Disruption

I’ve had a hard time bringing fingers to the keyboard in any sort of blog entry lately. It’s not that I haven’t had any thoughts or things I’ve wanted to write about, but I feel like I’m stuck in a manner of speaking. Since I don’t get it out and onto the screen, they just start to pile up like the old McDonald styrofoam food packaging: discarded but not going to degrade on any short time scale.

On one hand, my thoughts towards libraryland feel like they are building a callus of cynicism. It’s hard to get terribly excited about anything, even the pet issues that I’ve come to champion over time. While it would be convenient to blame it on a social media culture that foments persistent outrage, I take some of the blame for basic naivety as a person who is still relatively new to the profession (new being less than ten years in). It’s hard not to think that there will be more rapid action, but the library innovation cycle doesn’t follow the much more highly visible technology version that has brought us so many within the last decade. It’s only so glaring because our fortunes seem to be linked so closely with this technology as part of our information access and education mission.

On a similar train of thought, I’m not sure what library disruption looks like. One of my first blog posts on LISNews was about finding the next big thing in libraries; now, about five years later, I feel like I’d have a hard time identifying it. eBooks are hardly disruptive given how much we have to treat them identically like their print counterparts. Makerspaces are just the arts and crafts programs that libraries have had for years but for adults and more costly equipment. Social media profiles are just the heir apparent to email and the grandchild of telephone reference. What does truly disruptive library innovation look like? Because I’m guessing we haven’t really seen it if one simply takes existing offerings and just adds expensive tech to it.

On the other hand, I feel my cynicism melt away every time I look at the sonogram printout of my in utero son. It’s so very cliche, but I simply can’t help it. I now have new facet of understanding to some of the feelings and emotions that I have heard from new parents, something that is impossible to quantify outside of experience. I feel young again, alive in the moment, and full of curiosity and hope and wonder. I want to hold onto that moment for when I’m up in the middle of the night with a sick kid or changing a diaper that qualifies for Superfund designation or a pain in the ass teenager. I know I have a lot to learn and that there will be moments of frustration, but I want that kernel to always be with me in my journey into parenthood. I don’t know if it will or how it will change, but I’m just hopeful in ways that I haven’t been in a very long time.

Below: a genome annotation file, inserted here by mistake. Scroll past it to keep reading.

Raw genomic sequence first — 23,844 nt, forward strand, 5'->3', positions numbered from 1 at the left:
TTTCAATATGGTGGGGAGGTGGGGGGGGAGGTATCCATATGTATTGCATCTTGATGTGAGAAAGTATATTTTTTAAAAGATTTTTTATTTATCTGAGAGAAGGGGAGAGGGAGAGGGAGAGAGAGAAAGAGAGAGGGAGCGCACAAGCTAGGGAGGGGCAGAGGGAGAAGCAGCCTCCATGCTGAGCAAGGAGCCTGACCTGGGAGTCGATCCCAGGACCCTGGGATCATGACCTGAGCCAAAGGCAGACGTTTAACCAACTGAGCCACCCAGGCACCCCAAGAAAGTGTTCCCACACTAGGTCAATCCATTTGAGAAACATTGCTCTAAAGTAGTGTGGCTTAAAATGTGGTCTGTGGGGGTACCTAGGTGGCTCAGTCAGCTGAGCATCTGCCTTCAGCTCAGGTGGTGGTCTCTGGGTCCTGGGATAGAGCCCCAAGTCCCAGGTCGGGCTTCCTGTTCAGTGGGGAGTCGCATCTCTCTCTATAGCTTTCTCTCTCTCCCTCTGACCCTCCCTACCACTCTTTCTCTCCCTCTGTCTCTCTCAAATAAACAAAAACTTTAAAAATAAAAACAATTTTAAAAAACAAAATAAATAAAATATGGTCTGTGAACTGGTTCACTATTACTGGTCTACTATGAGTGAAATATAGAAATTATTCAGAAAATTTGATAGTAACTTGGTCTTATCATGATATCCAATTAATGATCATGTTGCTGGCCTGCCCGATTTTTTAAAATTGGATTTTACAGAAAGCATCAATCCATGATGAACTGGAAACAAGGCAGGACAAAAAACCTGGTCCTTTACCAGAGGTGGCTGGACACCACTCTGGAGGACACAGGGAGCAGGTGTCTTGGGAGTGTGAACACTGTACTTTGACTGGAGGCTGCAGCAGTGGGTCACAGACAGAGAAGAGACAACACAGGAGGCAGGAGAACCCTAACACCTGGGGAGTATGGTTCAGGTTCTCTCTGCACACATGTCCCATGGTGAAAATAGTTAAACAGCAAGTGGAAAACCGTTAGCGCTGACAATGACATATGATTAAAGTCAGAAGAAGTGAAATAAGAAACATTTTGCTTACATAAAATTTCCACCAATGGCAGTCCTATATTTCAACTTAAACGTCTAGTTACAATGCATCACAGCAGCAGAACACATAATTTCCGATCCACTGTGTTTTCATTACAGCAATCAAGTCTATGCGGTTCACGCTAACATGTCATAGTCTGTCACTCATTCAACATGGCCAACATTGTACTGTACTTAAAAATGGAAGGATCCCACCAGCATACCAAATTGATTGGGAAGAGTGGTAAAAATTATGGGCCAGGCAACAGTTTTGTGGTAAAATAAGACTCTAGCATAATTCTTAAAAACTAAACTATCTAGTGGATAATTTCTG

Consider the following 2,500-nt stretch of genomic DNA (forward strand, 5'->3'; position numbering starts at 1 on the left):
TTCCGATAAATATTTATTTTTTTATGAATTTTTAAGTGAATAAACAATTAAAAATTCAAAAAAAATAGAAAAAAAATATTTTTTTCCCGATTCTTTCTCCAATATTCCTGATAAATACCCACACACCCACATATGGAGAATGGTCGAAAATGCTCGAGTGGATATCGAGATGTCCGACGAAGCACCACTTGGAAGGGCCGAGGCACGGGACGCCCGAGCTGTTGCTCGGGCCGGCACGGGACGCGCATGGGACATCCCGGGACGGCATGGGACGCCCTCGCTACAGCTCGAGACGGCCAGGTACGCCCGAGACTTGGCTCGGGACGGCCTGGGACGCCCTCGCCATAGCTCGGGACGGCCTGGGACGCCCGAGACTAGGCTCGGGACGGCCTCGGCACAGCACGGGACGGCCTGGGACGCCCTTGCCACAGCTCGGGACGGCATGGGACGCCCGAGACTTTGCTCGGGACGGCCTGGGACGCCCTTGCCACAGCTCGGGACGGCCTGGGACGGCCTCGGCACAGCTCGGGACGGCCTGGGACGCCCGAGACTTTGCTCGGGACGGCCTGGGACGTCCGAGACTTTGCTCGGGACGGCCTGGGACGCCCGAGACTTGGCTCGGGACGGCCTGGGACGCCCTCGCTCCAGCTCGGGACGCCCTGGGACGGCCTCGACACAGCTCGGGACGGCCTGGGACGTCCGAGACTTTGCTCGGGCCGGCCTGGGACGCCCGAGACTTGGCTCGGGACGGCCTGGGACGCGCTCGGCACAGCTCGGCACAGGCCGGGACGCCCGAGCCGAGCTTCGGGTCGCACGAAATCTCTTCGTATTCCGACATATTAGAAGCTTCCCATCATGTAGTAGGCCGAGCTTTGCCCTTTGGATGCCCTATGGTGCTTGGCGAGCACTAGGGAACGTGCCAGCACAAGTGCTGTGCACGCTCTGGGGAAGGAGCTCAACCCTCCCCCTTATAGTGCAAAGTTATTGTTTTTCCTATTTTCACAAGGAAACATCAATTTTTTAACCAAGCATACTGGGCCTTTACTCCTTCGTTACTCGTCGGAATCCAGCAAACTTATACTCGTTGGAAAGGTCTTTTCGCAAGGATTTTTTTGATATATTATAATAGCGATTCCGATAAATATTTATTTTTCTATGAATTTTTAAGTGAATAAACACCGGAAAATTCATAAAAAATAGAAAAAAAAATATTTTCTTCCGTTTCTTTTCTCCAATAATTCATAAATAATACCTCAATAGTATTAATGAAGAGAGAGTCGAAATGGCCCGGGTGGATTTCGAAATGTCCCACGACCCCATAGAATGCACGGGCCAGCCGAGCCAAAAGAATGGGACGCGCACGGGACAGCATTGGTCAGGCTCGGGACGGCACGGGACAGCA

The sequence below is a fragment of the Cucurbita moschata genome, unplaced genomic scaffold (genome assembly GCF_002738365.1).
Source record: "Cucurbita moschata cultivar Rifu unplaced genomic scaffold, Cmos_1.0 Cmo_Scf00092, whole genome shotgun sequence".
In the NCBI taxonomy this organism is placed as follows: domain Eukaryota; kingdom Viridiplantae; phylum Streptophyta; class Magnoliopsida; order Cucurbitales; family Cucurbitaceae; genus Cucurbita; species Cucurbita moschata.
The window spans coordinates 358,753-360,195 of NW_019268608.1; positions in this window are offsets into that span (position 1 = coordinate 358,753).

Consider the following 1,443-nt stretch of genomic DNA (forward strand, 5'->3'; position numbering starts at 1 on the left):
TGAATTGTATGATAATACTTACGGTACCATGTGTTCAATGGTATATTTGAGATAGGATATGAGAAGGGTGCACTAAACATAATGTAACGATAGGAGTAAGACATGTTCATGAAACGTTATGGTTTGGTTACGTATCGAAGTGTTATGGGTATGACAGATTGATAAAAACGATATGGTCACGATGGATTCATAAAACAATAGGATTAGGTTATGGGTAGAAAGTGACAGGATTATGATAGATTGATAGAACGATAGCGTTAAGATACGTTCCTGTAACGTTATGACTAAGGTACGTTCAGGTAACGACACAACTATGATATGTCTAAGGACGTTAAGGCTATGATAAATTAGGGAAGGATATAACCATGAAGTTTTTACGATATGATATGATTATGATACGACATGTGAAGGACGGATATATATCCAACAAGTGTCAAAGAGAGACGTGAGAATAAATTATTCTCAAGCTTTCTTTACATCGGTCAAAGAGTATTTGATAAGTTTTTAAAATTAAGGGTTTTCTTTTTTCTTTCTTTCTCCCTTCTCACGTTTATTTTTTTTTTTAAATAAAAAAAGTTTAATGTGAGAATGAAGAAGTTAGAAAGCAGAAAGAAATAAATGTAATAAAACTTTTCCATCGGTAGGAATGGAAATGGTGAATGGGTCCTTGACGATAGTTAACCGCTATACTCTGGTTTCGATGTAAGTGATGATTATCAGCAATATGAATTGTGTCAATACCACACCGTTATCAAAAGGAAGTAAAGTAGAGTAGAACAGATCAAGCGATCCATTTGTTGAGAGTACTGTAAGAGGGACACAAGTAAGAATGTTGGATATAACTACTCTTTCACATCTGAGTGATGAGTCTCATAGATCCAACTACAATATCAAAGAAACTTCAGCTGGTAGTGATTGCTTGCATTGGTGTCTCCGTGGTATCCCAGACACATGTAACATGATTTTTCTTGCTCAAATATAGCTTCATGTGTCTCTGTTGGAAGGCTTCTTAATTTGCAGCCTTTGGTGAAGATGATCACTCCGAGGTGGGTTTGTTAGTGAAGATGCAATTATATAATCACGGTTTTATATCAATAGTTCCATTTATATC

That could be some of the tension I am feeling as I turn away from some library interests and towards this new step in life that is parenthood. It’s not that I don’t think I could do both at the same time (a choice that is certainly easier as a man in society), it’s that I am choosing one over another. In imagining my post-childbirth life, I’d much rather be the best father I can than the next big leader or pundit or consultant in libraryland. The library world has been my life for so long and through great personal and emotional adversity; and now something is coming that will usurp that from the peak of my personal priorities. It may end up being my saving grace, for it really sharpens a lens onto which issues are true concerns and which are just babbling bullshit. Or perhaps, like all things, the relationship between my life and my work will just be… different.